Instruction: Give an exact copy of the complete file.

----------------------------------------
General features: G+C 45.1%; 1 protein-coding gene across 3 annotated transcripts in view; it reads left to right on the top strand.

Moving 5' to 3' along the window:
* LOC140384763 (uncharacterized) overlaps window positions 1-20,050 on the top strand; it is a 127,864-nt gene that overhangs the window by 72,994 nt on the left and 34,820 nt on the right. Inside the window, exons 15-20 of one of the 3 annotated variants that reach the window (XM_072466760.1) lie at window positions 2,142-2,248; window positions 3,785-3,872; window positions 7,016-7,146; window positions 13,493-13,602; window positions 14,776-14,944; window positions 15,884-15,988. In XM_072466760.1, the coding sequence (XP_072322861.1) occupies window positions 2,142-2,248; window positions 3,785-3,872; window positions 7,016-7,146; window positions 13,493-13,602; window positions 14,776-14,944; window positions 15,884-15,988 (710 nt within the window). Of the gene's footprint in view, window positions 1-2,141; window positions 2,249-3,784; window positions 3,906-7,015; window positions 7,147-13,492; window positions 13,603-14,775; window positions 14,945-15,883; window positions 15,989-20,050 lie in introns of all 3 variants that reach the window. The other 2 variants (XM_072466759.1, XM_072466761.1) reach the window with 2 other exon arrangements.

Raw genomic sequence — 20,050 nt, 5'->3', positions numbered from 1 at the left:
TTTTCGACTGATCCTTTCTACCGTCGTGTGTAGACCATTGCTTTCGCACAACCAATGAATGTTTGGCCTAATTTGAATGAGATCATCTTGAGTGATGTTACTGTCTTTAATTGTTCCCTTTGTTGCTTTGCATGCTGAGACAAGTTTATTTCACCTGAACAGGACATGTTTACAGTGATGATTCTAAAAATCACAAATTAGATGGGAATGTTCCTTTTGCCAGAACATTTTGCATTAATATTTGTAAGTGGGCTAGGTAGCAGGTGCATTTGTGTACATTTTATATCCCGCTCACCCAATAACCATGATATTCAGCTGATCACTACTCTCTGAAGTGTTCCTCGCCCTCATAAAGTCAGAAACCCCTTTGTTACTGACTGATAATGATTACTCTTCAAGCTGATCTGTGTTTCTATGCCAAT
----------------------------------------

General features: G+C 45.1%; 1 protein-coding gene across 3 annotated transcripts in view; it reads left to right on the top strand.

Moving 5' to 3' along the window:
* LOC140384763 (uncharacterized) overlaps window positions 1-20,050 on the top strand; it is a 127,864-nt gene that overhangs the window by 72,994 nt on the left and 34,820 nt on the right. Inside the window, exons 15-20 of one of the 3 annotated variants that reach the window (XM_072466760.1) lie at window positions 2,142-2,248; window positions 3,785-3,872; window positions 7,016-7,146; window positions 13,493-13,602; window positions 14,776-14,944; window positions 15,884-15,988. In XM_072466760.1, the coding sequence (XP_072322861.1) occupies window positions 2,142-2,248; window positions 3,785-3,872; window positions 7,016-7,146; window positions 13,493-13,602; window positions 14,776-14,944; window positions 15,884-15,988 (710 nt within the window). Of the gene's footprint in view, window positions 1-2,141; window positions 2,249-3,784; window positions 3,906-7,015; window positions 7,147-13,492; window positions 13,603-14,775; window positions 14,945-15,883; window positions 15,989-20,050 lie in introns of all 3 variants that reach the window. The other 2 variants (XM_072466759.1, XM_072466761.1) reach the window with 2 other exon arrangements.

Raw genomic sequence — 20,050 nt, 5'->3', positions numbered from 1 at the left:
TTTTCGACTGATCCTTTCTACCGTCGTGTGTAGACCATTGCTTTCGCACAACCAATGAATGTTTGGCCTAATTTGAATGAGATCATCTTGAGTGATGTTACTGTCTTTAATTGTTCCCTTTGTTGCTTTGCATGCTGAGACAAGTTTATTTCACCTGAACAGGACATGTTTACAGTGATGATTCTAAAAATCACAAATTAGATGGGAATGTTCCTTTTGCCAGAACATTTTGCATTAATATTTGTAAGTGGGCTAGGTAGCAGGTGCATTTGTGTACATTTTATATCCCGCTCACCCAATAACCATGATATTCAGCTGATCACTACTCTCTGAAGTGTTCCTCGCCCTCATAAAGTCAGAAACCCCTTTGTTACTGACTGATAATGATTACTCTTCAAGCTGATCTGTGTTTCTATGCCAAT